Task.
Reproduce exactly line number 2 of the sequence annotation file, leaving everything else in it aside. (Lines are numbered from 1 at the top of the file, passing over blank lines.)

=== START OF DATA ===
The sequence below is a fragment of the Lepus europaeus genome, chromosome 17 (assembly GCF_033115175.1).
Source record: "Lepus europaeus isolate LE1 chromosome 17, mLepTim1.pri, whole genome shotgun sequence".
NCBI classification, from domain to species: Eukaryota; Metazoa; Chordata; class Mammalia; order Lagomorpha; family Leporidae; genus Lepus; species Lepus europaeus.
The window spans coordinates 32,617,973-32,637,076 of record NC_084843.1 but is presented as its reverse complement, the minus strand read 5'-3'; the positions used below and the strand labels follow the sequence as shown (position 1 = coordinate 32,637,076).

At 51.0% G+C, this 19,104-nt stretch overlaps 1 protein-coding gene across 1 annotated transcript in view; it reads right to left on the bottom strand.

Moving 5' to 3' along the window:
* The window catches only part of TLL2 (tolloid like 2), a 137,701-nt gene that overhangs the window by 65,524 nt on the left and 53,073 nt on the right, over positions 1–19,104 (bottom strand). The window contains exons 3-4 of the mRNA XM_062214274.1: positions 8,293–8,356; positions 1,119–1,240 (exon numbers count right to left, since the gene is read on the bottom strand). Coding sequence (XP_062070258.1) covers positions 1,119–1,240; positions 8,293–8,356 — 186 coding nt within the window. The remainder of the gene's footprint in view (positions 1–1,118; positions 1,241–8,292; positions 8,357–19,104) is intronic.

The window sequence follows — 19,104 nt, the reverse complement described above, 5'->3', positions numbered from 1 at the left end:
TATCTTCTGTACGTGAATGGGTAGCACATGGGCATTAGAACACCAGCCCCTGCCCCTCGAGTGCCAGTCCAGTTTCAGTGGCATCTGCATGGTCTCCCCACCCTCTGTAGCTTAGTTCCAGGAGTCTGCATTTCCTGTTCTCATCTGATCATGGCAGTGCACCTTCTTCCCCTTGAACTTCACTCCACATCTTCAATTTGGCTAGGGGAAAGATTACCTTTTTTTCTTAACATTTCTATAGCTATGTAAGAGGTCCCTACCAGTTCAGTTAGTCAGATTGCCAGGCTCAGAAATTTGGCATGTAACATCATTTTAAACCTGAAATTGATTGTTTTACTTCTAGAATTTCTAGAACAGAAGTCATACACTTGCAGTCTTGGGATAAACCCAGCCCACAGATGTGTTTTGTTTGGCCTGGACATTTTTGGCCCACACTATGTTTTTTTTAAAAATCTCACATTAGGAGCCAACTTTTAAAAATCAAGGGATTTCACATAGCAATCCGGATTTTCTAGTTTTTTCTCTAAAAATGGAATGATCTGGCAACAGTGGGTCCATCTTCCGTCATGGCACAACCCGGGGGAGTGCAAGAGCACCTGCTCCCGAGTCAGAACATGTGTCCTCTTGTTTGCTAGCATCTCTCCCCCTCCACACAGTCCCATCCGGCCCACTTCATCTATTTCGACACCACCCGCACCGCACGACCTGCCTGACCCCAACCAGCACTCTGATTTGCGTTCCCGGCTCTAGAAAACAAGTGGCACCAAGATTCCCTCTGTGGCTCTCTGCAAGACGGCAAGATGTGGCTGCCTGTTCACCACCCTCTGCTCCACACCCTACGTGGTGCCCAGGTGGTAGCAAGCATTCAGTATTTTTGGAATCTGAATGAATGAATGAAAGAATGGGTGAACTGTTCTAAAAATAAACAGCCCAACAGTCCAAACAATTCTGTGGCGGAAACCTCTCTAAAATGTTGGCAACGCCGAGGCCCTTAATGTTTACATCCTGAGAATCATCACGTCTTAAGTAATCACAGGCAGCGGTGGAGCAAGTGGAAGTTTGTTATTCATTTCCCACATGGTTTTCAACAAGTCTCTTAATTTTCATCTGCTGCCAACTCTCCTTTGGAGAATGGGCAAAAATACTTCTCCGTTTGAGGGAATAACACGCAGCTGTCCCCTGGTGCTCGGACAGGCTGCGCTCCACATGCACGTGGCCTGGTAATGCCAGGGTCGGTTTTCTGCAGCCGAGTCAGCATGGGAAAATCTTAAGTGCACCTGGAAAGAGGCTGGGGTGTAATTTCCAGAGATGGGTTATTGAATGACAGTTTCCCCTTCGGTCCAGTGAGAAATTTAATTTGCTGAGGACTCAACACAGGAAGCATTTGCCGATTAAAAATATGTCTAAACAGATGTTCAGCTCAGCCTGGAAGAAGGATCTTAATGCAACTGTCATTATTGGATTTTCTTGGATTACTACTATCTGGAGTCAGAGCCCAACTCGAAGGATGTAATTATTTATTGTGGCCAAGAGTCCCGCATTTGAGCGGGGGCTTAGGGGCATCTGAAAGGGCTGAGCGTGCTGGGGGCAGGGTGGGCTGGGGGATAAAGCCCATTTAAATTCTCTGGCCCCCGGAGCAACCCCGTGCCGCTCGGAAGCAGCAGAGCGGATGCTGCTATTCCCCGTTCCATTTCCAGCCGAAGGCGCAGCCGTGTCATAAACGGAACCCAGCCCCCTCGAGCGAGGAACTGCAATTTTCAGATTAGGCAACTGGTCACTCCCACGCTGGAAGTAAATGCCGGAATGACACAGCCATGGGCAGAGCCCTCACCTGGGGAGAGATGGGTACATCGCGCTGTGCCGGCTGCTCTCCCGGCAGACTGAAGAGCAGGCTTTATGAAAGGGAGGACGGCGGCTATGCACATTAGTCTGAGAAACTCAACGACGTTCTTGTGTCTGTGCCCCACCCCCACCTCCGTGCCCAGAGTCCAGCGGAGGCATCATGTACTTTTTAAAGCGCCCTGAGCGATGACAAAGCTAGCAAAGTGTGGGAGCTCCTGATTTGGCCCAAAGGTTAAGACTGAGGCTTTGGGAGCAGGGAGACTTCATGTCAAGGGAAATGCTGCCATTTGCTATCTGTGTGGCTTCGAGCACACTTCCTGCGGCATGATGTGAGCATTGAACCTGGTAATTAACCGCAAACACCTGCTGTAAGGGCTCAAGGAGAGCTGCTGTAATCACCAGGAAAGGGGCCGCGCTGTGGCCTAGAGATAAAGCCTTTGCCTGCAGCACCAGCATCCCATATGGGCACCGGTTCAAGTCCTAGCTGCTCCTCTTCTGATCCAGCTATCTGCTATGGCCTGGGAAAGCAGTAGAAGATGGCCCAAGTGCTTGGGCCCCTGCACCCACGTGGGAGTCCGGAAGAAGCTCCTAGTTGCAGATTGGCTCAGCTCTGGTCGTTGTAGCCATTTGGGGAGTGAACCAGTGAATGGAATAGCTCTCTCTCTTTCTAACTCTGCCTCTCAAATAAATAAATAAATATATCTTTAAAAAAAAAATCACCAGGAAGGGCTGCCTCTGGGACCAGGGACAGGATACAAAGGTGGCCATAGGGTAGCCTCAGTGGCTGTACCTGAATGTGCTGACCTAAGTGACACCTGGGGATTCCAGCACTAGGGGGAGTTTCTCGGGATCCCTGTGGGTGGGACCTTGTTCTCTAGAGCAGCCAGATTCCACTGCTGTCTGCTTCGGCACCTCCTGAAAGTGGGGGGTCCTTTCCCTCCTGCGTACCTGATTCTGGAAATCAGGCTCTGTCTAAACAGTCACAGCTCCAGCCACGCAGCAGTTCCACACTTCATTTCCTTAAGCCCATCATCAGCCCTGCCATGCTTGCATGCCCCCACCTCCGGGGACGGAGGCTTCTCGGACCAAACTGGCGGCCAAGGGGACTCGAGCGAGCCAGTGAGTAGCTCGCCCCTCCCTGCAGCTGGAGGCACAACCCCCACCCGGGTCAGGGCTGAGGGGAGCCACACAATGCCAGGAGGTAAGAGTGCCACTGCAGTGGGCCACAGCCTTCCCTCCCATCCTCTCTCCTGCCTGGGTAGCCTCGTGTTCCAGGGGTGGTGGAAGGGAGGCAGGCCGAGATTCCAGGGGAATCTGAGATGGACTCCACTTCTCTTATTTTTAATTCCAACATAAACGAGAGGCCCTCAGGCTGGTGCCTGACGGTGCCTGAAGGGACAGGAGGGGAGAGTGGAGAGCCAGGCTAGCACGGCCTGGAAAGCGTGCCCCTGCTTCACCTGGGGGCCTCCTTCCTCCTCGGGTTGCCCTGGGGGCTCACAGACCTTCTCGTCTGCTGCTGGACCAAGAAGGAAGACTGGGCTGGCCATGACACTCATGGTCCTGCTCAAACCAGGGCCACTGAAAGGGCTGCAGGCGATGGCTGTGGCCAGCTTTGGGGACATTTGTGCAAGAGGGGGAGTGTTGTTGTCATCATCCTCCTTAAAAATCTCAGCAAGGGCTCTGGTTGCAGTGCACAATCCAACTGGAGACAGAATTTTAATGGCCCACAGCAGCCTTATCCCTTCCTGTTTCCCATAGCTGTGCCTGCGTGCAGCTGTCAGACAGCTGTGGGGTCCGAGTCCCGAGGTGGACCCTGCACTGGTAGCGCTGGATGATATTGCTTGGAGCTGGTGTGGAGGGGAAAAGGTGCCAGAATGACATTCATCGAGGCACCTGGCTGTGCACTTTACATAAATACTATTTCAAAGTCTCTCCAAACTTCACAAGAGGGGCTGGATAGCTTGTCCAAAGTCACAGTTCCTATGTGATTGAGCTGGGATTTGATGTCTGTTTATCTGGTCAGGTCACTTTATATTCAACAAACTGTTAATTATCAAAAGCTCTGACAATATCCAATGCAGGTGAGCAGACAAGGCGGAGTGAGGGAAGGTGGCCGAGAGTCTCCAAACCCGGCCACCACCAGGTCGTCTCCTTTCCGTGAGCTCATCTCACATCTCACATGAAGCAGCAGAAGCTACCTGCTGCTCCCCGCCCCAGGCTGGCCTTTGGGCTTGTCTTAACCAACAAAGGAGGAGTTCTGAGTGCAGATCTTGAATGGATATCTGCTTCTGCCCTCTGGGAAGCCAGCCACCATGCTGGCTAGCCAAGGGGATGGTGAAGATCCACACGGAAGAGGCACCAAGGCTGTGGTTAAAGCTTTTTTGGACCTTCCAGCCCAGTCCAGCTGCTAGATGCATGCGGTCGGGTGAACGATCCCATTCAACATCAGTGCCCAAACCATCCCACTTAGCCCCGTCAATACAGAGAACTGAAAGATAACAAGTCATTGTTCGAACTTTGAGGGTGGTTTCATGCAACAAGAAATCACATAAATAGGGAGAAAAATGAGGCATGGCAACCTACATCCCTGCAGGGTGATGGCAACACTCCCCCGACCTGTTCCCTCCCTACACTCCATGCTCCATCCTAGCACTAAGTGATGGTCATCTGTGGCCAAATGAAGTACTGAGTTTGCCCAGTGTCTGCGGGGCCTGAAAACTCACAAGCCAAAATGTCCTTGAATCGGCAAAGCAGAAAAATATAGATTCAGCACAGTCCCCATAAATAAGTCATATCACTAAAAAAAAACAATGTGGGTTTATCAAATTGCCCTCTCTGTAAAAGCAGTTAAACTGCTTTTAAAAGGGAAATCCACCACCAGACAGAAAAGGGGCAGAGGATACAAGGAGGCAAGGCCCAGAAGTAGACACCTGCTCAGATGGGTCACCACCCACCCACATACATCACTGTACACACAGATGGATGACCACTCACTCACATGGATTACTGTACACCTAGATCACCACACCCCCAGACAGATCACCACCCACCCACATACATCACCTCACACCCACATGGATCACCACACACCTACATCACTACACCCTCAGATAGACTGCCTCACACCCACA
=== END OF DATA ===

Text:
Source record: "Lepus europaeus isolate LE1 chromosome 17, mLepTim1.pri, whole genome shotgun sequence".